The Archbishop of Canterbury was lured, during a Commmons Select Committee meeting, into making the anti-Nigel Farage comments by long-time Labour race-baiter Keith Vaz.
While much of the media is enjoying reporting that the Archbishop of Canterbury Justin Welby slammed Nigel Farage’s candid remarks on the threat the European Union’s (EU) open borders pose to women, less is being made of the fact that the Archbishop was lured into making the anti-Farage lines by longtime Labour race-baiter Keith Vaz.
While giving evidence to the Commons Home Affairs Committee, its chairman Mr. Vaz mentioned Mr. Farage’s comments, in which the Leave campaigner warned that staying in the EU would leave women more at risk to attacks like those that happened in Cologne on New Year’s Eve when 1,000 women were sexually assaulted by migrants.
The Labour MP for Leicester East asked Mr. Welby whether he would agree with him that the comments were racist, to which the Archbishop replied:
“I would agree with you. I think that is an inexcusable pandering to people’s worries and prejudices.
“That’s giving legitimisation to racism, which I’ve seen in parishes in which I’ve served and has led to attacks on people in those parishes. And we cannot legitimise that.
“Fear is a pastoral issue, you deal with it by recognising it, by standing alongside and providing answers to it.”
It would seem to be common sense that, in identifying having open borders with the EU, Mr. Farage was providing an answer to the prospect of mass sexual assaults on British women by proposing the UK leave the EU.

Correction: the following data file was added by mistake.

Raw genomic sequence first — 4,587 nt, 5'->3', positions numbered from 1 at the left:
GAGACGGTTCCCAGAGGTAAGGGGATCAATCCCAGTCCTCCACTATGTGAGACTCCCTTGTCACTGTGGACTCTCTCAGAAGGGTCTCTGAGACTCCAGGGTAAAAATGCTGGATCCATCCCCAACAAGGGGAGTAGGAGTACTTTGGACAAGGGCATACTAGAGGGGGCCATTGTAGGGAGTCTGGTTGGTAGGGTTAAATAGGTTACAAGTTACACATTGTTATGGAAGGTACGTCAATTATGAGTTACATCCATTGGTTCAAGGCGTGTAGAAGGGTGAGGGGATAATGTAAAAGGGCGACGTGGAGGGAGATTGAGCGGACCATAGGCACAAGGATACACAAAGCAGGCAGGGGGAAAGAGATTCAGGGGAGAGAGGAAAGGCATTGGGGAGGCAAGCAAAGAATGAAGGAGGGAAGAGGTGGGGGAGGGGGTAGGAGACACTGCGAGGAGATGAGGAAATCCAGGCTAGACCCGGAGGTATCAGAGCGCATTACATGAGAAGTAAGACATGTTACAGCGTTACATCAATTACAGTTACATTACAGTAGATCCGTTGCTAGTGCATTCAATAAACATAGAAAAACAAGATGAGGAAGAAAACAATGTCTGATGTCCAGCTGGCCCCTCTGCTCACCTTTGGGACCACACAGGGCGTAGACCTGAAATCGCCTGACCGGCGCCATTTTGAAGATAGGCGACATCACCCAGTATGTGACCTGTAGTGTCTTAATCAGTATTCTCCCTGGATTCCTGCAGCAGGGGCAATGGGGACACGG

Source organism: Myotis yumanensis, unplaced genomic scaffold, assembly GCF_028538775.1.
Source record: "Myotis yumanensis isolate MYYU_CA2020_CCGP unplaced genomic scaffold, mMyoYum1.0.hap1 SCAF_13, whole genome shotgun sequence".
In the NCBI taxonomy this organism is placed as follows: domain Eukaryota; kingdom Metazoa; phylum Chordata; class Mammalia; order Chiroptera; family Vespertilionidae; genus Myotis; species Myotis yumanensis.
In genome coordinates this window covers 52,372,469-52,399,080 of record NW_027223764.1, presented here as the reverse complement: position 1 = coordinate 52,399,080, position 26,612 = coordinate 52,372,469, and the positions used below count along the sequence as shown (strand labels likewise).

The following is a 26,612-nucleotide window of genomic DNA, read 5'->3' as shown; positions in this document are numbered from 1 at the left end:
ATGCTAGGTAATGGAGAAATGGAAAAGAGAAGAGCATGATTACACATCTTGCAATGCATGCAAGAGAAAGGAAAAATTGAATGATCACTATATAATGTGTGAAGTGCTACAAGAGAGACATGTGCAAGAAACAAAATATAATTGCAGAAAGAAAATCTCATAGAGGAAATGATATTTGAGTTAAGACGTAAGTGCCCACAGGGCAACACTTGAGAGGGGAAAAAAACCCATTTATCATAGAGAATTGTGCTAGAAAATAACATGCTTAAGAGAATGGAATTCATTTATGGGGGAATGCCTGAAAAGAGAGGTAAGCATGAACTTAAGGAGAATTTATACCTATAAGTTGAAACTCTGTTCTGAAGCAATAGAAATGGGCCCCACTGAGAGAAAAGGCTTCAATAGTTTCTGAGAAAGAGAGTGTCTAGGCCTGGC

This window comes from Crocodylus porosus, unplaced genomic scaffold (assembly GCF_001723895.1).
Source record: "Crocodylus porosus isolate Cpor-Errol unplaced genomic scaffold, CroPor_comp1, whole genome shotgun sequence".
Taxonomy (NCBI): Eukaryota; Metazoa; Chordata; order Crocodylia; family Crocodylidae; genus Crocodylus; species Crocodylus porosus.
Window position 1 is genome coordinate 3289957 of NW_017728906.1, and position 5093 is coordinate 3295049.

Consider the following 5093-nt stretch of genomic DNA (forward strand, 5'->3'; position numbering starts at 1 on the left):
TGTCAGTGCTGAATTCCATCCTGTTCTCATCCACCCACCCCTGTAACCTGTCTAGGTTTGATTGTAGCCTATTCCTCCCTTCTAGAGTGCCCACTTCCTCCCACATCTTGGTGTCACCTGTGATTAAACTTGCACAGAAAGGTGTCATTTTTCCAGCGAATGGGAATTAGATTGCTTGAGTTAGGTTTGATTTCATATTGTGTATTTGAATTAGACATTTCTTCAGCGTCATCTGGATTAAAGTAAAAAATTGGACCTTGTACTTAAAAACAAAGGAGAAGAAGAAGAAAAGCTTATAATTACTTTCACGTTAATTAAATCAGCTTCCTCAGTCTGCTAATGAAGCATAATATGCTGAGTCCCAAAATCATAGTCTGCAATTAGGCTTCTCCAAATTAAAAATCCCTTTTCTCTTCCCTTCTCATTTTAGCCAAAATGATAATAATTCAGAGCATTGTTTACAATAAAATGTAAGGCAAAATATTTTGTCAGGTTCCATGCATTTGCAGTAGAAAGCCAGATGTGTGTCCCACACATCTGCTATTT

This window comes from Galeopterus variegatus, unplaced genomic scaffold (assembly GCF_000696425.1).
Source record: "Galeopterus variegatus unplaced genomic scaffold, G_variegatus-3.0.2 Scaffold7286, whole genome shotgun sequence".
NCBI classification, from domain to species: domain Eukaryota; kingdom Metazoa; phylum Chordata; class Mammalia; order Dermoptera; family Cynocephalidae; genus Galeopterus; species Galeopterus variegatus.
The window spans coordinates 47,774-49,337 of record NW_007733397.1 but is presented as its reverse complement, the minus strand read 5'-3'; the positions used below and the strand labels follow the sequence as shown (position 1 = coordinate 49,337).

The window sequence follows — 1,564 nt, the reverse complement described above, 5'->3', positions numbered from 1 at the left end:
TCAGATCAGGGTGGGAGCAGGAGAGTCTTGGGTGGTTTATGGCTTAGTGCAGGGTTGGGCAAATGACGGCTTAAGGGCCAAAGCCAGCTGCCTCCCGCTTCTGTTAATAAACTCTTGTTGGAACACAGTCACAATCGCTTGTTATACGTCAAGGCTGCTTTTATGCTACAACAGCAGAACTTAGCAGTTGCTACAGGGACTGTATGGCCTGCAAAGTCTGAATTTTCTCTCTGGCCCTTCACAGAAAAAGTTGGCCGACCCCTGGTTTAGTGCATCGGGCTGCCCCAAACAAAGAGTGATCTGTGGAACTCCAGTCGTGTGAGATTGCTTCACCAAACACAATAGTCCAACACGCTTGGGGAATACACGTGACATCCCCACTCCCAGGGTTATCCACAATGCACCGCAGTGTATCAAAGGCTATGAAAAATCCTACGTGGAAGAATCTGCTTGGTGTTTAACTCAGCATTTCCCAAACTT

The Archbishop singled out these remarks of Mr. Farage’s as “accentuating fear for political gain”. However, given that politicians are supposed to address voters’ concerns it is unclear why he believes this to be “inexcusable”.
Labour MP Jess Phillips has previously claimed women suffer similar attacks to the mass sexual assaults suffered by women in Cologne on an average night out in Birmingham.
Deeply concerned by footballer Sol Campbell’s claims that his ethnicity prevented him from captaining England’s national team for many years, Mr. Vaz in 2014 tabled an Early Day Motion calling for the government to “eradicate any racism in the Football Association (FA)” and demanded that “even a suspicion of racism” be “fully investigated”.
Previously, the Labour MP has also called for all-black MP shortlists, and criticised media coverage of the widespread organised child sexual abuse of white British girls in Rotherham, Derby, Oxford, Rochdale, Peterborough and Banbury among other places, for focusing on the fact the attackers were Pakistani men.